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UK Release of US Interrogation Tactics ‘Not Helpful’

Against the wishes of the British government, a UK Court of Appeals ordered the release of classified US intelligence information on the detention of a terrorism suspect.  Ethiopian-born British resident Binyam Mohamed was captured in Pakistan and interrogated by US intelligence for his suspected involvement in a plot to bomb American apartment buildings.  These charges have since been dropped.  Mohamed claims he was shackled, beaten, deprived of sleep during his interrogations in Pakistan, Morocco and Guantanamo Bay.

In his statement to the House of Commons, British Foreign Secretary David Miliband agreed that this alleged mistreatment was against British principles, but release of this information would constitute a “breach of trust…so grave as to endanger intelligence sharing relationships and therefore affect national security.”  When countries share intelligence information, this information is provided in confidence and may not be disclosed without the express permission of the providing country.  The UK court decision to release seven redacted paragraphs was based on a determination that the information was not “genuinely secret material” and similar information was released in a US court.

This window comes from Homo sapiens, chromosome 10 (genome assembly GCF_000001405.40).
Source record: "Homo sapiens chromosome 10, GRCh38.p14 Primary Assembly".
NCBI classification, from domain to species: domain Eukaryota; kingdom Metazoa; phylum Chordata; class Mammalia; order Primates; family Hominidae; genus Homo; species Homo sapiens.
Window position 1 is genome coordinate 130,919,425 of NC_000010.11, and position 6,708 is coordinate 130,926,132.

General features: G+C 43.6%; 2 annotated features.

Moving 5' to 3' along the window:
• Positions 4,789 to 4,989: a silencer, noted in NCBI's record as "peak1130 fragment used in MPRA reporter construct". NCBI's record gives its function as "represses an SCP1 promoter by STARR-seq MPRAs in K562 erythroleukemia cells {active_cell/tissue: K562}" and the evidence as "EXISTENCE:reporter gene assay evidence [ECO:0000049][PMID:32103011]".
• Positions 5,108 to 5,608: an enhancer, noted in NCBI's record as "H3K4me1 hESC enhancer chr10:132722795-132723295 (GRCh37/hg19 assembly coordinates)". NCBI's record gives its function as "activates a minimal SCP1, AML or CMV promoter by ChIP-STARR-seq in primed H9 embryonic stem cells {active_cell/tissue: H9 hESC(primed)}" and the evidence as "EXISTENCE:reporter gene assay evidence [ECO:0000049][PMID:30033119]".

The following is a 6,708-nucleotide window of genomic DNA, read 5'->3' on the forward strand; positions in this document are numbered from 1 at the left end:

This ruling is significant because of its impact on foreign intelligence sharing and in overturning the convention that courts tend to defer to the government on matters related to national security. In his statement on this issue, Director of National Intelligence Dennis Blair acknowledged that this decision “to release classified information provided by the United States is not helpful, and we deeply regret it,” but the two countries would “remain united in our efforts to fight against violent extremist groups.”  Undoubtedly, British leaders will work with American officials to ensure that this decision does not impact future intelligence sharing initiatives.

The redacted paragraphs can be found here. You can read more at the Miami Herald and New York Times.


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